When I was first learning to write short stories, I printed and cut out tiny pictures of writers I admired and taped their faces all around the outside edges of my computer monitor. Whenever I sat down to write I could feel their serious eyes on me: Joyce Carol Oates, Alice Walker, Richard Ford, Virginia Woolf, Flannery O' Connor, Rick Bass, Louise Erdrich, Tobias Wolff, Jane Smiley (who was in her picture always smiling--I appreciated that) and anybody else I loved at the time if I could locate a decent picture. I vividly remember J seeing my computer for the first time, when we'd only known each other for a few days. He stood in front of the monitor and went around the edge identifying the writers, knowing them only by their faces since I hadn't labeled them. He knew them all. My heart gave a little flutter watching him -how could it not?
My favorite picture was a little photo of Hemingway in the bottom left corner of my screen. It was taken while he was on safari in Africa. He's in a tent, sitting at a table with his glasses on and a pen in his hand. He's leaning into the table, holding down the page with his left hand as he writes with his right, his lips slightly pursed in concentration. His whole body seems oriented to the writing. I love that.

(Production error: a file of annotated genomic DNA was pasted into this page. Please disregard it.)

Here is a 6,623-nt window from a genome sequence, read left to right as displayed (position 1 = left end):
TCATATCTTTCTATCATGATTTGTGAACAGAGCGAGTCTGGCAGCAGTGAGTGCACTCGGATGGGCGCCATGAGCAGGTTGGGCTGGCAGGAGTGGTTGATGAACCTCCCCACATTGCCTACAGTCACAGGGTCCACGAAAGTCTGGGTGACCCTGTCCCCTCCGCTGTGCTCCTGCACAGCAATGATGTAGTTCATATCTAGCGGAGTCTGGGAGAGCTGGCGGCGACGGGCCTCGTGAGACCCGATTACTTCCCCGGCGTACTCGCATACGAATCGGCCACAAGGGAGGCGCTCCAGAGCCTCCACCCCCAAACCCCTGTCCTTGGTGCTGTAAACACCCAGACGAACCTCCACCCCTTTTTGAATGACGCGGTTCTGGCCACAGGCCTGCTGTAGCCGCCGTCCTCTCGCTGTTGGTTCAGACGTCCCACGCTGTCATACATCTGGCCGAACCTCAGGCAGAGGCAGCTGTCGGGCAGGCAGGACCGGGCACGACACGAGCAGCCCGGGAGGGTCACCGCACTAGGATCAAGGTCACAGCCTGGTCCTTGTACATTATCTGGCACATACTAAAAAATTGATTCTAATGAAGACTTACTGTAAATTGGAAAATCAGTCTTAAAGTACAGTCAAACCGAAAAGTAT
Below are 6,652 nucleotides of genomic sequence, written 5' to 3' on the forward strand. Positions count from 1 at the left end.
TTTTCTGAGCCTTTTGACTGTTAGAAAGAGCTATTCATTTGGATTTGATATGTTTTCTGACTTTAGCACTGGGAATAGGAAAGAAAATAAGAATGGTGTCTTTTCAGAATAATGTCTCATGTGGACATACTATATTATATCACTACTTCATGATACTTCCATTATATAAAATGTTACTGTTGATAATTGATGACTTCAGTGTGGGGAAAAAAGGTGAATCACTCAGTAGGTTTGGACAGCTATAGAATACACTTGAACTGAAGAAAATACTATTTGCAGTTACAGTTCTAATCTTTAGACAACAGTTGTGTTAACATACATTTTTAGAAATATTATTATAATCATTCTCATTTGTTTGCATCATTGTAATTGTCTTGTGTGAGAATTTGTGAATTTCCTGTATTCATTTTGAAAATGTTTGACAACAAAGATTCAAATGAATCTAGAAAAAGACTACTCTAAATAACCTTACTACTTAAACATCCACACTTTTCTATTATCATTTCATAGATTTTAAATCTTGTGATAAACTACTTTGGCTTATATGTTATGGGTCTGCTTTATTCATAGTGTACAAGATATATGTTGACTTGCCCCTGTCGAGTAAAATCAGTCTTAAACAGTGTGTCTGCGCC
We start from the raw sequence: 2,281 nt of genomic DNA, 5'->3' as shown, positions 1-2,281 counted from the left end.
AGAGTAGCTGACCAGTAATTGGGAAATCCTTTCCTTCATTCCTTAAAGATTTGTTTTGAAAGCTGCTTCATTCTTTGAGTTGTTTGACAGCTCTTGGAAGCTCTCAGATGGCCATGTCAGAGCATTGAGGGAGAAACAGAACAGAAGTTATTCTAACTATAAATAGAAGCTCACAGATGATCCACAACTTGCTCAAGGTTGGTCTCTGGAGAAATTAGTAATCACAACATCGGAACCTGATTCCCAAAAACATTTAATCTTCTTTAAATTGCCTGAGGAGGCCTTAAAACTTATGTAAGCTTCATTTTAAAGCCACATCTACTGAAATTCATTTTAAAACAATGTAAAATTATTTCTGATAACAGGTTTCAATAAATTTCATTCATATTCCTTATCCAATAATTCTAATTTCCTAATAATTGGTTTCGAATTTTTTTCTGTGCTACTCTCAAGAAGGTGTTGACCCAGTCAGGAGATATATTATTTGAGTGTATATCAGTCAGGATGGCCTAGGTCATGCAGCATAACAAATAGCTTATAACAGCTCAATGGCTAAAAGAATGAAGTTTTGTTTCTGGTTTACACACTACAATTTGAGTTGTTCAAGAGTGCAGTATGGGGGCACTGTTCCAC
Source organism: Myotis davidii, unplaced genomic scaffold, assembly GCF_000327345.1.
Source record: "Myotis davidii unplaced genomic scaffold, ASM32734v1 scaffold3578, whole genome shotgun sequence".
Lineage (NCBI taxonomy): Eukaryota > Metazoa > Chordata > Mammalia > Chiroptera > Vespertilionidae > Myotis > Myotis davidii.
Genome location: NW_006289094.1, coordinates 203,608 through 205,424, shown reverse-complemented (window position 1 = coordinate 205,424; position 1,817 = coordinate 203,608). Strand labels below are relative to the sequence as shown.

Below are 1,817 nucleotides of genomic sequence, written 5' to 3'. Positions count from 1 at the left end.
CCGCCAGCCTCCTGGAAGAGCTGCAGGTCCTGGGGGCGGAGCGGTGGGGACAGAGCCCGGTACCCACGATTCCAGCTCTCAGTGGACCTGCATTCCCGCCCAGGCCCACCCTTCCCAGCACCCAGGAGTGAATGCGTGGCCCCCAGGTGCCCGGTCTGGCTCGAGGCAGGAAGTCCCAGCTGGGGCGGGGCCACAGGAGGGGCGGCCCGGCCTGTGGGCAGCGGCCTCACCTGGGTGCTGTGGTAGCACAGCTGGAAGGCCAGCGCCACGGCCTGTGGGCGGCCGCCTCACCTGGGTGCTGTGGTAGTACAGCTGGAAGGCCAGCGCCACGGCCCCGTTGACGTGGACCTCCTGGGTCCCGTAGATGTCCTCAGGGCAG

Hemingway once wrote, "There is no rule on how to write. Sometimes it comes easily and perfectly; sometimes it’s like drilling rock and then blasting it out with charges." In other words: sometimes you struggle. In the photograph it might look like everything is going so easy for good old Ernest, the words just flowing out of his pen. But it also might have been one of those dynamite days.
I have been going through a whole week of dynamite days. I don't want to beat myself up too much about it, considering that I just finished a novel, I'm on pins and needles waiting for my agent to read said novel, I have a sprained ankle, my husband just had major surgery, the school year is about to begin, I have a two-year-old who has decided this week to stop taking his afternoon nap, and my babysitter is currently on vacation. It's okay, I tell myself, if the words are not just winging their way off my fingertips. I still want to write. I still show up, plunk my butt down in front of the monitor, and set the charges. That's about as much as I can ask of myself at this point.